VIDEOS: CollegeHumor’s “Is Meat Murder?” and SNL’s “Veganville”


There’s no denying it, we’re still a long way from a vegetarian or vegan world. But we may already be seeing the start of a paradigm shift away from eating meat. How else could two mainstream comedy outlets, CollegeHumor and Saturday Night Live, each release sketches supporting the ethics of a meatless diet, and receive an overwhelmingly positive response? (warning: some mild language and adult content)

Some may dismiss the significance of such videos, which are admittedly very light-hearted and only barely touch on the true horrors of the meat industry. But personally, I think it represents a huge step forward that mainstream comedians have started laughing with vegetarians and vegans instead of at us.

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About Author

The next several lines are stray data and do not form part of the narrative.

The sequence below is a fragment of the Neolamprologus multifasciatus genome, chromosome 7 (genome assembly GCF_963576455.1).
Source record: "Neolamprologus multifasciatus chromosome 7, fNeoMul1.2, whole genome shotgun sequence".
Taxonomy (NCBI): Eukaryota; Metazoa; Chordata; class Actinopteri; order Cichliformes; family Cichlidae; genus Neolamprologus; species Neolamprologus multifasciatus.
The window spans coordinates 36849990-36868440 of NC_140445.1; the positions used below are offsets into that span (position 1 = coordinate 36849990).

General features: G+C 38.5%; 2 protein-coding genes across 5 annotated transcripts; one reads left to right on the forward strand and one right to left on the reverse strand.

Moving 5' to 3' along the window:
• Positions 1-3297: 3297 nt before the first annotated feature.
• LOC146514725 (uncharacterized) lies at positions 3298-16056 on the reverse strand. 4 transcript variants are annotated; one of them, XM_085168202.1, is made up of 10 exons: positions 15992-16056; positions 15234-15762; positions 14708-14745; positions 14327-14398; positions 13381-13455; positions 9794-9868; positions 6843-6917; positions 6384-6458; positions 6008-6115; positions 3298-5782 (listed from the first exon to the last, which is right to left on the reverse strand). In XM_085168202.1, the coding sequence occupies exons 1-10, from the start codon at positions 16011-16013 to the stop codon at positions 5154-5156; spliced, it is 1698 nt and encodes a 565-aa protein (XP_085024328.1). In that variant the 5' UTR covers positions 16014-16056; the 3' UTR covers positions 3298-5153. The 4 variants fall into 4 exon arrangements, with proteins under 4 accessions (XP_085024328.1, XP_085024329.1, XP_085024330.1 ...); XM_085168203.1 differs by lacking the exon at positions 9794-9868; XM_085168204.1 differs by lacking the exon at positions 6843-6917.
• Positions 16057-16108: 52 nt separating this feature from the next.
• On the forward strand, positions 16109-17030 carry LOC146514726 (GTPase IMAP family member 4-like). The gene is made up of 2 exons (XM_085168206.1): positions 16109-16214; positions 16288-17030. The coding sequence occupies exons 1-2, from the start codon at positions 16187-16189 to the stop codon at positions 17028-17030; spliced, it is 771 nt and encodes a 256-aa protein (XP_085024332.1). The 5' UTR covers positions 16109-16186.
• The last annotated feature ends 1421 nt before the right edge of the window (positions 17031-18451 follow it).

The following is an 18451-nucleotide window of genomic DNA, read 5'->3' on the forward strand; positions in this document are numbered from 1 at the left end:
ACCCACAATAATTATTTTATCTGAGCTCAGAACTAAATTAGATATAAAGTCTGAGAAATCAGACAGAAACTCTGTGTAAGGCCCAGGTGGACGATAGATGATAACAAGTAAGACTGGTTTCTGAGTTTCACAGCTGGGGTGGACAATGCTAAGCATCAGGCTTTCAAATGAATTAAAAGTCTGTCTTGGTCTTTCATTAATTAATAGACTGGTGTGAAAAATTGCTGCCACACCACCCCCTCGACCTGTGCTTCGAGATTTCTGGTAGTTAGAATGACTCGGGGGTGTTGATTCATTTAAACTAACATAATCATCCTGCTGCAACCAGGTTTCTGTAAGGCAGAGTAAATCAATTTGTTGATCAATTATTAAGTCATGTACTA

Born and raised within the animal rights movement, Wolf Gordon Clifton has always felt strongly connected to other creatures and concerned for their well-being. Beginning in childhood he contributed drawings of animals for publication in Animal People News, and traveled with his parents to attend conferences and visit animal projects all over the world. During high school he began writing for the newspaper and contributing in various additional ways around the Animal People office. His first solo trip overseas, to film a promotional video for the Bali Street Dog Foundation in Indonesia, led him to create the animated film Yudisthira's Dog, retelling the story of an ancient Hindu king famed for his loyalty to a street dog. It also inspired lifelong interests in animation and world religion, which he went on to study for college at Vanderbilt University. Wolf graduated in 2013 with a Bachelor of Arts in Religious Studies and minors in Film Studies and Astronomy. In 2015, he received a Master of Arts in Museology and Graduate Certificate in Astrobiology from the University of Washington. His thesis project, the online exhibit Beyond Human: Animals, Aliens, and Artificial Intelligence, brings together animal rights, astrobiology, and AI research to explore the ethics of humans' relationships with other sentient beings, and can be viewed on the Animal People Forum. His diverse training and life experiences enable him to research and write about a wide variety of animal-related issues, in a global context and across the humanities, arts, and sciences. In his spare time, he does paleontological work for the Burke Museum of Natural History and Culture, and writes for the community blog Neon Observatory. Click to see author's profile.

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